Image via YouTube

We’ve got it pretty good down here on Earth, radiation-wise. The planet’s strong magnetic field deflects most incoming cosmic rays, so life could evolve without those pesky side effects such as “shredded DNA” or “liquefying organs”. Which both tend to ruin your day.

But we’re planning on leaving the crib any time now, with NASA hoping to put a man on Mars around two decades from now, and even full colonization planned for the next century. Since we’d presumably very much like to keep our organs intact during this time, Tel Aviv-based company StemRad is looking into ways to protect astronauts from radiation in deep space.

They already have experience developing radiation shielding products, most notably a belt to protect rescue workers from harmful radiation emitted in nuclear disasters. They’re taking this expertise to space applications with the AstroRad Radiation Shield, a vest which will protect vulnerable tissues (particularly stem cells in pelvic bone marrow and internal organs) in deep space or other-wordly operations, where the lack of an atmosphere and magnetic field would put humans at risk.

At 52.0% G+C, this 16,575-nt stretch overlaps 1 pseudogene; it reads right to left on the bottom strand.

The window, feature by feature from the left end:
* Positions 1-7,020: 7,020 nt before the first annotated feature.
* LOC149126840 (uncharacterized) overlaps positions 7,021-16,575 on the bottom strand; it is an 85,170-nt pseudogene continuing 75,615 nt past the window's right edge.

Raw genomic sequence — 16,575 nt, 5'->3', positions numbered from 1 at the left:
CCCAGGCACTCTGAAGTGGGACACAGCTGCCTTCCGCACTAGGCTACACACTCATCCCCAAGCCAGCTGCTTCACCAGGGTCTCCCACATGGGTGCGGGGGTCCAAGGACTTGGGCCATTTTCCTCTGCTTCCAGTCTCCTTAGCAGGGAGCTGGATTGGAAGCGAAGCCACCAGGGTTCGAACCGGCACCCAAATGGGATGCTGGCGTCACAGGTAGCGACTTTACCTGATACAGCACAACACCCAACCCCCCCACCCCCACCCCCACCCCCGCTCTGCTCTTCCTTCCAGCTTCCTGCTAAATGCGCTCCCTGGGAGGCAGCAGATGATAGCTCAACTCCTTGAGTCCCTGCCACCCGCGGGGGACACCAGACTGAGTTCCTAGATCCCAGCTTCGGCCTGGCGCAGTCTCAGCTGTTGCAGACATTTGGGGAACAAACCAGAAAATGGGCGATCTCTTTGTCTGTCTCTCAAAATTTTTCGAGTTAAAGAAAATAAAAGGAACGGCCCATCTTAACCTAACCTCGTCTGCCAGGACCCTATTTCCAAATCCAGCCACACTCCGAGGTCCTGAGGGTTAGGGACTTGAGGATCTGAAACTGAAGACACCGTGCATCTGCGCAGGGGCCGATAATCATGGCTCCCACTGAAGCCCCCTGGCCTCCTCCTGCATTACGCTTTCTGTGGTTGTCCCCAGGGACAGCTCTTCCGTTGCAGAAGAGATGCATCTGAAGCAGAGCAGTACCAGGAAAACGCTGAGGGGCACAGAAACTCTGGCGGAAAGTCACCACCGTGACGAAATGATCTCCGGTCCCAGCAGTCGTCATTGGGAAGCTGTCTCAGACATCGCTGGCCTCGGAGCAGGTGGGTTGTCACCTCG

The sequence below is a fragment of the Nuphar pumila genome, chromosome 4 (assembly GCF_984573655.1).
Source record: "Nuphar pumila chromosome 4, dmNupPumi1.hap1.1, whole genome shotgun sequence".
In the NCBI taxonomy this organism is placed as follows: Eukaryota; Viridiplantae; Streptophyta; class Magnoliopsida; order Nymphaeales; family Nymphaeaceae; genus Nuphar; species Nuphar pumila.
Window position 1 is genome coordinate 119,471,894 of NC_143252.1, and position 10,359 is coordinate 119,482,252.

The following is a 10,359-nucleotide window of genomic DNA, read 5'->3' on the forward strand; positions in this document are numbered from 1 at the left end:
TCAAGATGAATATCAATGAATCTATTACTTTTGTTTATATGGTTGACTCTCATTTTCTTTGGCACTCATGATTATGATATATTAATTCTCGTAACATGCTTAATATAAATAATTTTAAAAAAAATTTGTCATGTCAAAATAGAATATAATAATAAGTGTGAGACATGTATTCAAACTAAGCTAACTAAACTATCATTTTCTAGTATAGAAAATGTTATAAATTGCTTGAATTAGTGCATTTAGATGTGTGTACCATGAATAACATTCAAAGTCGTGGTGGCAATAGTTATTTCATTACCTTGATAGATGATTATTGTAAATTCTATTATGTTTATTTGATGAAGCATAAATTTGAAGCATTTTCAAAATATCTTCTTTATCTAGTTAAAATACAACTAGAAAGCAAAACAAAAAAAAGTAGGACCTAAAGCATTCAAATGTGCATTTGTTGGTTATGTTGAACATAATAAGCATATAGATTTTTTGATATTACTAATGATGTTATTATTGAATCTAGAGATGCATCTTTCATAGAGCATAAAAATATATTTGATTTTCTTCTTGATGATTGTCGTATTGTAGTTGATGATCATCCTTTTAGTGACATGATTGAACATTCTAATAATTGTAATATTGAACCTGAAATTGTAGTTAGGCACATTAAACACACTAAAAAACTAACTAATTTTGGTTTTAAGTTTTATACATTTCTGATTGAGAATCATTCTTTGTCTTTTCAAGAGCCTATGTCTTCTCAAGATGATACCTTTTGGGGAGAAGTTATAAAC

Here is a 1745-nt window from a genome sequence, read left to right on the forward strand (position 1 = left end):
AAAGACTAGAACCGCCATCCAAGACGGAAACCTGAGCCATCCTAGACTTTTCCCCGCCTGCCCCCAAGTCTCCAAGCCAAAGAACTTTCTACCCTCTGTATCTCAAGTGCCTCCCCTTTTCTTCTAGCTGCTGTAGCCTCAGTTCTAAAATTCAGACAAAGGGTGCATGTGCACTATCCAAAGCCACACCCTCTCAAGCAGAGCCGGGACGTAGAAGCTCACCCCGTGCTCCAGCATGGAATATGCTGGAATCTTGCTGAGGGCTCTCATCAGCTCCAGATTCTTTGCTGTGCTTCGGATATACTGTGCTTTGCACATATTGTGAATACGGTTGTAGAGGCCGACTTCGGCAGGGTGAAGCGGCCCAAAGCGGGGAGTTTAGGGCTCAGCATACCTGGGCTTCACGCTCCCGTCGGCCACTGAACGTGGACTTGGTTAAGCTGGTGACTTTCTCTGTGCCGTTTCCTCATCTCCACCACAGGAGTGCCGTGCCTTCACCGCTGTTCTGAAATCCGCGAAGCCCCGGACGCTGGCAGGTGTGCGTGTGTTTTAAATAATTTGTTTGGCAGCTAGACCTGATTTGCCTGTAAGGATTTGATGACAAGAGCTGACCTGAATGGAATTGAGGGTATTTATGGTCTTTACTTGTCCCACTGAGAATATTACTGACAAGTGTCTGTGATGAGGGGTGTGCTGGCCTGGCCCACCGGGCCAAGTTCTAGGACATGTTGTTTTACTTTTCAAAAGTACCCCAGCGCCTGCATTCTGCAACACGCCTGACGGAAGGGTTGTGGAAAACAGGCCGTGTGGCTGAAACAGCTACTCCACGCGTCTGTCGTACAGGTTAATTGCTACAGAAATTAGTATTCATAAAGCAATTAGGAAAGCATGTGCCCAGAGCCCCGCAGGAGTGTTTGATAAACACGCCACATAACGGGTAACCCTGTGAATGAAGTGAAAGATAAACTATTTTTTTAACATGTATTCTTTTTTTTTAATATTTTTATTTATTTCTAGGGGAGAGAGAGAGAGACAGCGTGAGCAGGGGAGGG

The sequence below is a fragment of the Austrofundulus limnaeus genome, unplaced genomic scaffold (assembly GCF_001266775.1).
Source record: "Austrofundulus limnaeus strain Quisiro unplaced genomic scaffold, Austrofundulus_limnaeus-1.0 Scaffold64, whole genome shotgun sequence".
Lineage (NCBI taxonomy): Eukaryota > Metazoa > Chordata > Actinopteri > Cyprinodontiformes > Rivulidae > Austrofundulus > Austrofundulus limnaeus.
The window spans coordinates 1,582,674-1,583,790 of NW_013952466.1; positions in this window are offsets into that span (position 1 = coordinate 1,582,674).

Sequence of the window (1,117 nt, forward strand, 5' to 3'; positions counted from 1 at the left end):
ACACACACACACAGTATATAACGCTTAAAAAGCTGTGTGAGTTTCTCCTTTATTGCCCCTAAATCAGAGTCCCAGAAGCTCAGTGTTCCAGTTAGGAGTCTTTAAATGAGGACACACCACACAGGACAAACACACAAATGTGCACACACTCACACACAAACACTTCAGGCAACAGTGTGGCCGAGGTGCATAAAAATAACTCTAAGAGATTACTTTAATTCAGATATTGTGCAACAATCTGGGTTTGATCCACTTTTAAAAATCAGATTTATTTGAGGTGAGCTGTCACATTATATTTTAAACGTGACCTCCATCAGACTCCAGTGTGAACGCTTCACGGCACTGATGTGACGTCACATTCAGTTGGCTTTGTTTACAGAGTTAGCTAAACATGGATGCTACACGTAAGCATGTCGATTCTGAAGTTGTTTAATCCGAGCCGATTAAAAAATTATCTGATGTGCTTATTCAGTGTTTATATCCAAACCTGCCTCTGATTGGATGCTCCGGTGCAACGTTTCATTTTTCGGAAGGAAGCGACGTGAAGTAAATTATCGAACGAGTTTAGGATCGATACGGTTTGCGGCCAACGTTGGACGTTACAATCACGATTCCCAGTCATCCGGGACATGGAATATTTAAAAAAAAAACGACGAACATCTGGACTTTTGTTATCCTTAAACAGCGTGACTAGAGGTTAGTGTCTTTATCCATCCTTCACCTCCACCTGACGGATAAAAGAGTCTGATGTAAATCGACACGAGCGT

The garment is created of overlapping layers which look like a topographic/contour map, and will be tailor-made for each astronaut. Non-metallic shielding materials (as lead would be too heavy) will be applied to cover the organs of each astronaut. Stemrad’s chief technologist, Gideon Waterman, said the vest needs to be dense enough to protect the crew while remaining flexible so they can move about as freely as possible.